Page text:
By doing three things well--living, loving and laughing--you will greatly improve the quality of your life for yourself and others, and edn up having more success and happiness.
Live, Love & Laugh
“When done correctly by individuals, living, loving and laughing greatly improve the quality of life for humanity.” ~The author.
The more you do these three things, the more successful and happier you and others will be. But first you have to translate the ideas and meanings of these things into actions that get results. Here are some suggestions on how to do that.
Living means letting go and trusting life to take you where the whole flow is going in the long run. The more “safe space” you put in between you and life, the less success and happiness you have in hand. That doesn’t mean you should be reckless and impulsive, but rather just more spontaneous and a little less controlled and certain. The natural inclination is to test the waters by sticking the tips of your toes in first, but that often involves a hesitancy in trusting life to reconcile the difference between where you think you want to be and where life knows you need to be, in order to see how to be genuinely successful and authentically happy in a perpetual, rather than ephemeral sense.
The most successful and happy people let go and take chances, maybe with one eye still open. They get enough information and make the best choices and decisions to act on that information, without second guessing themselves or having definite expectations that over-flavor or limit the outcomes they get . A tentative approach to living opens the door to much more enjoyment than being over-certain about what is going to happen. In reality, you never really know until it happens. And if you avoid the artificial categorizing of things into good/okay or bad/not okay, anything and everything that happens is okay, in effect doubling your happiness and success. Those are excellent odds, no matter what you are betting on.
Loving requires adopting a loving, accepting and understanding attitude towards all of life and then applying it everyday in dealing with difficult people, problems and adverse situations, especially when you may not feel like it. It is easy to love lovable people and things, but learning to love the unlovable people and things is where the most growth and enjoyment comes from. The more effort you put into getting rid of natural resistances to do this, the bigger the payoff.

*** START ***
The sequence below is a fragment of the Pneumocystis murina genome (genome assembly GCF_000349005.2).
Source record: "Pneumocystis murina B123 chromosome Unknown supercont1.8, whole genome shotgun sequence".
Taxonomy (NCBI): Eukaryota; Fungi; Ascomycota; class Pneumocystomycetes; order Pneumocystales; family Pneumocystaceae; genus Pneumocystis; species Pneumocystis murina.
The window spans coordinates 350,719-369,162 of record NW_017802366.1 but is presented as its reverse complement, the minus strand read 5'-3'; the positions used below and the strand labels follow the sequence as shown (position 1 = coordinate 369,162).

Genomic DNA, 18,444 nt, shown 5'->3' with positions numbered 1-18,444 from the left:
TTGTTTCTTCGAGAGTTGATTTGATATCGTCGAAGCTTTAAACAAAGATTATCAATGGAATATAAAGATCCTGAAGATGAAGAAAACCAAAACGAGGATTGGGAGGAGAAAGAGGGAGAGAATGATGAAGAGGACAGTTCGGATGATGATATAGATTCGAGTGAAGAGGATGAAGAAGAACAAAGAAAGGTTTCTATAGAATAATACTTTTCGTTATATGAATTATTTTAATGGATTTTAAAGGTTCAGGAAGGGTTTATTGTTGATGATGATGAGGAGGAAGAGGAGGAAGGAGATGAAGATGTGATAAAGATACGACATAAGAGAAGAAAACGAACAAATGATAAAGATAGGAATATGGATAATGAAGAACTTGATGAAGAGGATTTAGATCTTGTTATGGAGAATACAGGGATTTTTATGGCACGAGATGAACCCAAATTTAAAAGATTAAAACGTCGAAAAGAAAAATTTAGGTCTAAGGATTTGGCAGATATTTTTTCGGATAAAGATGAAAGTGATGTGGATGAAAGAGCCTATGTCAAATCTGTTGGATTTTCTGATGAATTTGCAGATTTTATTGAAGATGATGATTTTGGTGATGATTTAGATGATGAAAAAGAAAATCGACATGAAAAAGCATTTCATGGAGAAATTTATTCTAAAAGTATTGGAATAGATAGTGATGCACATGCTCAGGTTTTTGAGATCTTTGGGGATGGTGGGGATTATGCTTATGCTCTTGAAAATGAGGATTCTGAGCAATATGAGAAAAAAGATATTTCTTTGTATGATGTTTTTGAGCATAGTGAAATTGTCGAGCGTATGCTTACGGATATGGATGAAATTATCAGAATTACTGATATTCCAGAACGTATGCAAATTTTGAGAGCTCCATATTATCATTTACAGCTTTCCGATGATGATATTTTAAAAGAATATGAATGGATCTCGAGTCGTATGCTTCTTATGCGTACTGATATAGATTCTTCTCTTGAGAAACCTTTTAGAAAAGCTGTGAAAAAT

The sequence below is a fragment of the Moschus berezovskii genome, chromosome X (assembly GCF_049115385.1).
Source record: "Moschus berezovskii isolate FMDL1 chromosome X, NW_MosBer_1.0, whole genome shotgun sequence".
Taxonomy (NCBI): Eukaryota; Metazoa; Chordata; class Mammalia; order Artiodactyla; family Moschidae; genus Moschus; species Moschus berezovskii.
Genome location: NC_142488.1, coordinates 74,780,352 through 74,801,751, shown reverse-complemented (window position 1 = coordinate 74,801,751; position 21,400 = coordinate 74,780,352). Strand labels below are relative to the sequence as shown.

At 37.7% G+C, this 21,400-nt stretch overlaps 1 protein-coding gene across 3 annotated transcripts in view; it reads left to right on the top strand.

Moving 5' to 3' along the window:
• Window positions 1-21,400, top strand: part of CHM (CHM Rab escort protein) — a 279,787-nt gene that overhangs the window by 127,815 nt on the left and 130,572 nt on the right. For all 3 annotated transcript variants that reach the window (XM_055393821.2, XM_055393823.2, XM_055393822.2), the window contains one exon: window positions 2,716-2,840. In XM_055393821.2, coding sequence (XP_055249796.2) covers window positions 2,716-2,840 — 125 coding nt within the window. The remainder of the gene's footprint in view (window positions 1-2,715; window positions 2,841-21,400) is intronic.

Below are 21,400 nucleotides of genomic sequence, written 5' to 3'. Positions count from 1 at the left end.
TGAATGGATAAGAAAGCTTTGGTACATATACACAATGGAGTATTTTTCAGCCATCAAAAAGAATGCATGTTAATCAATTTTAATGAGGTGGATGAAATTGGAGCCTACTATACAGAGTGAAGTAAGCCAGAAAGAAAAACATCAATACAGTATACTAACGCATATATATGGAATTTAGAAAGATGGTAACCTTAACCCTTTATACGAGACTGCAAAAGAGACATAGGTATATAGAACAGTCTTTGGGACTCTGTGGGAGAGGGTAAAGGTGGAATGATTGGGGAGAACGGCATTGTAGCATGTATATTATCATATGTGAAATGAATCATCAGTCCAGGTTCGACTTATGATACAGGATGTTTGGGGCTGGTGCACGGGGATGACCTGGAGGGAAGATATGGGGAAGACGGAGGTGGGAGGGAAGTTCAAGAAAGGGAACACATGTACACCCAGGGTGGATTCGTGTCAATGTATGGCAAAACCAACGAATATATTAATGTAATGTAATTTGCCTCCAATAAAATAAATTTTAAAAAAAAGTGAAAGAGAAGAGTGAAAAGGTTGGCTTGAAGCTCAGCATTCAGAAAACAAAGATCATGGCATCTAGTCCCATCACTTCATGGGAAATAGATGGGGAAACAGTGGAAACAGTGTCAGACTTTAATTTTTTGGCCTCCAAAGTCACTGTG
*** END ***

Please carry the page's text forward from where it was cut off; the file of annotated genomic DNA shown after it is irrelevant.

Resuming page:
There are two most important things to remember about love: (a) it is an active verb not a passive noun, and (b) it is the positive opposite of its negative counterpart—fear. Life is actually very simple in this regard: Fear brings failure and unhappiness, and love brings success and happiness.
Loving actually involves a lot of different things like being patient, compassionate, creative, empathetic, understanding, kind, polite, sensitive, generous, and tolerant. Of course what you expect is usually what you get and so again the betting person would prefer to expect love in return for the love he or she practices with others. And when that doesn’t happen for one reason or another, it isn’t a sure sign that it is bound to happen again. After all, we are bound to make mistakes but we don’t have to be bound to those mistakes we make.
Fortunately life is much more unserious than it is serious. Hardly a day goes by in which there isn’t something you can find to laugh at and if you aren’t finding those things, you may be missing a third of the enjoyable part of life. Sometimes you have to look past the burdens, problems and tragedies that do happen, which do deserve tears rather than smiles, in trying to see some good happening from all the bad things that you want to run from or avoid altogether. And sometimes you just have to make some laugh time with jokes, funny videos, humorous stories or an entertaining trip to the zoo, in order to get back to the less serious, main part of life, work and relationships.
And for those readers who are still vain, we now know for sure that smiles use less muscles and cause less wrinkles than frowns. Besides that, people who have made it to their 50th wedding anniversary, report that the few common denominators of success include a sense of humor. In conclusion, someone once said to me, ”Don’t take life too seriously, because after all, you are not going to get out of it alive!”
William Cottringer, Ph.D. is President of Puget Sound Security in Bellevue, WA and also a business and personal success coach, sport psychologist, photographer and writer living in the mountains of North Bend. He is author of several business and self-development books, including, “Passwords to The Prosperity Zone,” “You Can Have Your Cheese & Eat It Too,” “The Bow-Wow Secrets,” “Do What Matters Most,” “P Point Management,” “Reality Repair Rx”and “Reality Repair”coming shortly from Global Vision Press. He can be contacted with comments or questions at 425 454-5011 or ckuretdoc.comcast.net